Of lips and she believed the wet lie his tongue was telling.

Leaning into the Starry-Night suggests close attention to the van Goghian paint. Lovers touching suggests an intimacy that art may inevitably unfold. And although she may have believed the lies his tongue was telling, those lies are not revealed, allowing the true nature of their relationship to remain a mystery also implying that this one scene is likely much more important than any that may in future ensue.

Fourth Movement: A Germ Metaphor

His germ took root in her soul: Sprouting green thoughts—
The red of a kiss—The gold of fingertips on skin—Gazing
Blue eyes.

A somewhat mystical, definitely metaphorical, touching suggests its physical counterpart, but instead of the male “germ” rooting itself in the female physical receptacle, it takes “root in her soul.” Thus, a host of colorful, visual images is born: green thoughts, red kisses, golden fingertips, and gazing blue eyes.”

Fifth Movement: A Painting Echoes in a Poem

Writing poems, she feels the power of color
In her that she did not possess before the touching.

The speaker then summarizes with the paraphrasing echo from van Gogh. Just as the painter van Gogh found the intense power of color through the act of painting, the poet has found a similar power in the color of words as she committed to the act of poetry creation.

The speaker then summarizes with the paraphrasing echo from van Gogh. Just as the painter van Gogh found the intense power of color through the act of painting, the poet has found a similar power in the color of words as she committed to the act of poetry creation.

As a poet, she finds the mystic quality of color has deepened in her soul as she has contemplated the profound compatible nature of the physical and the mental. The nature of color intrigues the mind as it elicits from the soul qualities that motivate the heart and mind to transcend all physical desire. And it is that transcendence that the human heart craves above all physical contact, even above all mental musing.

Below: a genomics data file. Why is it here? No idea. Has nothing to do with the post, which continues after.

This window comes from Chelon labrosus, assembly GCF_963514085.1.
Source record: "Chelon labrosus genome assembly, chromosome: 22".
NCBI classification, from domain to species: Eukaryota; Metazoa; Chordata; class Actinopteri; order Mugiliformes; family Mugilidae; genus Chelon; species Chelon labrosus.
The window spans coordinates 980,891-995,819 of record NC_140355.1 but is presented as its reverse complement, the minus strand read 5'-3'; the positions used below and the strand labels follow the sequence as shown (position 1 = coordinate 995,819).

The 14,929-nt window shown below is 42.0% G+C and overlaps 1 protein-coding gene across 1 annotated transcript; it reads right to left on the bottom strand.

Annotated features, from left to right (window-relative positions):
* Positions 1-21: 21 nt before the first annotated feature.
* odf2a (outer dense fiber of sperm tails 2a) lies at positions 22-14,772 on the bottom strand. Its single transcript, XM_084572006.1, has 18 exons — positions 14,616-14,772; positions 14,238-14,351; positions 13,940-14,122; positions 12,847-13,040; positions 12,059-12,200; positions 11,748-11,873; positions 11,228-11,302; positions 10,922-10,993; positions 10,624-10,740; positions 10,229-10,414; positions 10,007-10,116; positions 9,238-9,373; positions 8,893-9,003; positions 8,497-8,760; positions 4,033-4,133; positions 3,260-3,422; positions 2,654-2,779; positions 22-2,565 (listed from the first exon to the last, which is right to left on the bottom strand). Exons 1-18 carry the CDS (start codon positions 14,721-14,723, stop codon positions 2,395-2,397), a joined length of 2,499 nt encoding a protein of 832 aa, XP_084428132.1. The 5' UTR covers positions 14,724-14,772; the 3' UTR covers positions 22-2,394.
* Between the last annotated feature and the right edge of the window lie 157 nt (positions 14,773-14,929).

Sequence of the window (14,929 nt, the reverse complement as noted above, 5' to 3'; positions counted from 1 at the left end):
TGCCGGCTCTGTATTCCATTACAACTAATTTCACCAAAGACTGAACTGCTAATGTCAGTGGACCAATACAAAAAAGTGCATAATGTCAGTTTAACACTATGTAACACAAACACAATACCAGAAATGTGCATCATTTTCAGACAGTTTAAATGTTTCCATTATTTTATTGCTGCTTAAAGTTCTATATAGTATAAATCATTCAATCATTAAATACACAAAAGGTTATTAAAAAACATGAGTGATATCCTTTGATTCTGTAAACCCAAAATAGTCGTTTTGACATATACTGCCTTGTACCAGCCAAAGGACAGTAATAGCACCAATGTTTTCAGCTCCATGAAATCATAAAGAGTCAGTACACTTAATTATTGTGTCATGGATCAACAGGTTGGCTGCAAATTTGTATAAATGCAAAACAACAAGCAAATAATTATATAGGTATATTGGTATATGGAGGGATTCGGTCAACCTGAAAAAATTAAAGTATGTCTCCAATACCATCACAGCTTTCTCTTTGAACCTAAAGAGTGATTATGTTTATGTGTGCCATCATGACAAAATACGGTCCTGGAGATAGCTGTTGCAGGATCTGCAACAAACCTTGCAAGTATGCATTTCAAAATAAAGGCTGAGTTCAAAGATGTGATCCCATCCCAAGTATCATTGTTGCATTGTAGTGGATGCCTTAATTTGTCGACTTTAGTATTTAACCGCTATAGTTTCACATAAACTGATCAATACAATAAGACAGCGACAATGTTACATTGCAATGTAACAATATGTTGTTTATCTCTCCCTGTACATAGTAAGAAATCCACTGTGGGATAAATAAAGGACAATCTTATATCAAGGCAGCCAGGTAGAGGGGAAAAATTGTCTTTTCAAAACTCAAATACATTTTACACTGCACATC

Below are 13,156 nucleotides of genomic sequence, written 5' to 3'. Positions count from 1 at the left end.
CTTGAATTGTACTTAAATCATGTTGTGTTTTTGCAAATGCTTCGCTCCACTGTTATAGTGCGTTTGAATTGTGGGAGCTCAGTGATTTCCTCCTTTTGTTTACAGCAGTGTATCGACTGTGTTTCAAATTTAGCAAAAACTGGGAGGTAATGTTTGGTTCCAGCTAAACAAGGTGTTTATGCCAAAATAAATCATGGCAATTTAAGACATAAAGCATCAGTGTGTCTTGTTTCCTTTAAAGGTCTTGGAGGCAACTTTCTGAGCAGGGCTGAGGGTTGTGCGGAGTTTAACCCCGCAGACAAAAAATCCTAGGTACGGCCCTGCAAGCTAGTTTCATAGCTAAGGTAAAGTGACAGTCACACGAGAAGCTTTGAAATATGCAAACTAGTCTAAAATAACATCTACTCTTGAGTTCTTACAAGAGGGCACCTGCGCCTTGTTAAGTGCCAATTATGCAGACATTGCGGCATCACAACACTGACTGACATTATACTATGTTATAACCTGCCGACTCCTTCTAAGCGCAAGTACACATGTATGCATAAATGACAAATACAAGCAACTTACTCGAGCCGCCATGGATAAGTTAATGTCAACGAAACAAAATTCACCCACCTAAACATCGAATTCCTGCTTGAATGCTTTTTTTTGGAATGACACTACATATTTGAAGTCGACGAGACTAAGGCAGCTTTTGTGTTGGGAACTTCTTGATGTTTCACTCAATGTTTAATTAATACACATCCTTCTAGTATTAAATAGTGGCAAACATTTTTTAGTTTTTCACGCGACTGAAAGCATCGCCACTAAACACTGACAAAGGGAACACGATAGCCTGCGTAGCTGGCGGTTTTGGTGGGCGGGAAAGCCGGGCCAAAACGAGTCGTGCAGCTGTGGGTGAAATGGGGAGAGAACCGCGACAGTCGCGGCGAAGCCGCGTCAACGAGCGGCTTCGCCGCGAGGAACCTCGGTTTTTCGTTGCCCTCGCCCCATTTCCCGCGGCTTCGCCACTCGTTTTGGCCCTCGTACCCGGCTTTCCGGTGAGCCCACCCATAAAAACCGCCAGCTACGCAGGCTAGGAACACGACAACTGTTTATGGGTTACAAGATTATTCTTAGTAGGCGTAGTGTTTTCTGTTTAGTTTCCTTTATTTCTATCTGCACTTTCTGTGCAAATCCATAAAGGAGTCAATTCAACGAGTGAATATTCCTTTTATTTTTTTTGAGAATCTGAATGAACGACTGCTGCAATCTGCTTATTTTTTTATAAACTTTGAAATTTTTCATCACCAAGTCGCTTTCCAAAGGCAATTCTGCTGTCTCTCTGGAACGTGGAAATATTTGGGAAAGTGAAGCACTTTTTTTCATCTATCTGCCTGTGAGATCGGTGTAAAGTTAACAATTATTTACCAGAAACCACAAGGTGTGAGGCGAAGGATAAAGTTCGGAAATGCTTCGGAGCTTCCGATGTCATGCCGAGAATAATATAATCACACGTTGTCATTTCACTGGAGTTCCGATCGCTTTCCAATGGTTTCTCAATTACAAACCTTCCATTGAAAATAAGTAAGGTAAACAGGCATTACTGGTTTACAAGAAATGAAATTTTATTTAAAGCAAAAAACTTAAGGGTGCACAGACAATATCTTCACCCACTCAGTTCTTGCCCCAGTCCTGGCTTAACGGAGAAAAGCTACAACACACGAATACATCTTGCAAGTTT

Painting and Poetry

The focus of the poem is on the comparison of painting to poetry creation. The poet's employment of the epigram of the Vincent van Gogh quotation is vital to the poem's purpose. Van Gogh reckoned that the act of painting awakened in him the "power of color," and the poet reckons a similar status for herself in composing poems.

Regarding the nature of color in the life of the artist, the visual joy humanly attained through the eye cannot ultimately compete with the soul joy of the vibratory force of true wisdom that manifests through the mystery of art. Whether creating a painting or a poem, the artist or poet cannot help but find his/her mind and heart elevated by the mere act of creating.

© 2020 Linda Sue Grimes

Comments

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  • Maya Shedd Temple profile imageAUTHOR

    Linda Sue Grimes 

    6 weeks ago from U.S.A.

    Thank you, Brenda, for the kind words. It's always pleasant to receive responses to creative endeavors. I do enjoy focusing on paintings in my poems; the two creations seem to feed each other.

  • Brenda Arledge profile image

    BRENDA ARLEDGE 

    6 weeks ago from Washington Court House

    You have done an excellent job on this poem.

    I love the wsy you take each stanza apart and give a detailed explanation.

    Beautiful.